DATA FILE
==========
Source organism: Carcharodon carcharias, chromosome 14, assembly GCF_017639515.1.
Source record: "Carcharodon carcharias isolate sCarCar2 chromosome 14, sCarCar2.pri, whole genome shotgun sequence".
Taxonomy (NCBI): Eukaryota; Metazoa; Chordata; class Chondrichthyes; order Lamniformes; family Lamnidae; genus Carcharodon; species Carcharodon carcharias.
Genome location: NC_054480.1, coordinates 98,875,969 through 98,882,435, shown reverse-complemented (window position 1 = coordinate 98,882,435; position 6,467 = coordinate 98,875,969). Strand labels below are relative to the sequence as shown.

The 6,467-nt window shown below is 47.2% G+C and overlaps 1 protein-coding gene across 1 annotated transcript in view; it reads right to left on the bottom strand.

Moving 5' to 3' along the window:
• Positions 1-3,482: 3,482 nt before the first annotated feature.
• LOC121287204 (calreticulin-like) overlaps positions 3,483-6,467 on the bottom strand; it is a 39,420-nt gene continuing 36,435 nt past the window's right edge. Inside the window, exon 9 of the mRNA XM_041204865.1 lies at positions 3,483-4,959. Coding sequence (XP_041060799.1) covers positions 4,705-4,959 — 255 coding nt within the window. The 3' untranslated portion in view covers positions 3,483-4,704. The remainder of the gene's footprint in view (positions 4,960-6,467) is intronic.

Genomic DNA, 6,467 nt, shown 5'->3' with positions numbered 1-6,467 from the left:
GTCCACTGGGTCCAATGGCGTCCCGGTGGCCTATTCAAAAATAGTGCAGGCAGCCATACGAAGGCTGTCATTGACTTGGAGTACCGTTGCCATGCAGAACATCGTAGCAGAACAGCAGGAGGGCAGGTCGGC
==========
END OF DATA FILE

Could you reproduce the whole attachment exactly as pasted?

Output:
Source organism: Carcharodon carcharias, chromosome 14, assembly GCF_017639515.1.
Source record: "Carcharodon carcharias isolate sCarCar2 chromosome 14, sCarCar2.pri, whole genome shotgun sequence".
Taxonomy (NCBI): Eukaryota; Metazoa; Chordata; class Chondrichthyes; order Lamniformes; family Lamnidae; genus Carcharodon; species Carcharodon carcharias.
Genome location: NC_054480.1, coordinates 98,875,969 through 98,882,435, shown reverse-complemented (window position 1 = coordinate 98,882,435; position 6,467 = coordinate 98,875,969). Strand labels below are relative to the sequence as shown.

The 6,467-nt window shown below is 47.2% G+C and overlaps 1 protein-coding gene across 1 annotated transcript in view; it reads right to left on the bottom strand.

Moving 5' to 3' along the window:
• Positions 1-3,482: 3,482 nt before the first annotated feature.
• LOC121287204 (calreticulin-like) overlaps positions 3,483-6,467 on the bottom strand; it is a 39,420-nt gene continuing 36,435 nt past the window's right edge. Inside the window, exon 9 of the mRNA XM_041204865.1 lies at positions 3,483-4,959. Coding sequence (XP_041060799.1) covers positions 4,705-4,959 — 255 coding nt within the window. The 3' untranslated portion in view covers positions 3,483-4,704. The remainder of the gene's footprint in view (positions 4,960-6,467) is intronic.

Genomic DNA, 6,467 nt, shown 5'->3' with positions numbered 1-6,467 from the left:
GTCCACTGGGTCCAATGGCGTCCCGGTGGCCTATTCAAAAATAGTGCAGGCAGCCATACGAAGGCTGTCATTGACTTGGAGTACCGTTGCCATGCAGAACATCGTAGCAGAACAGCAGGAGGGCAGGTCGGC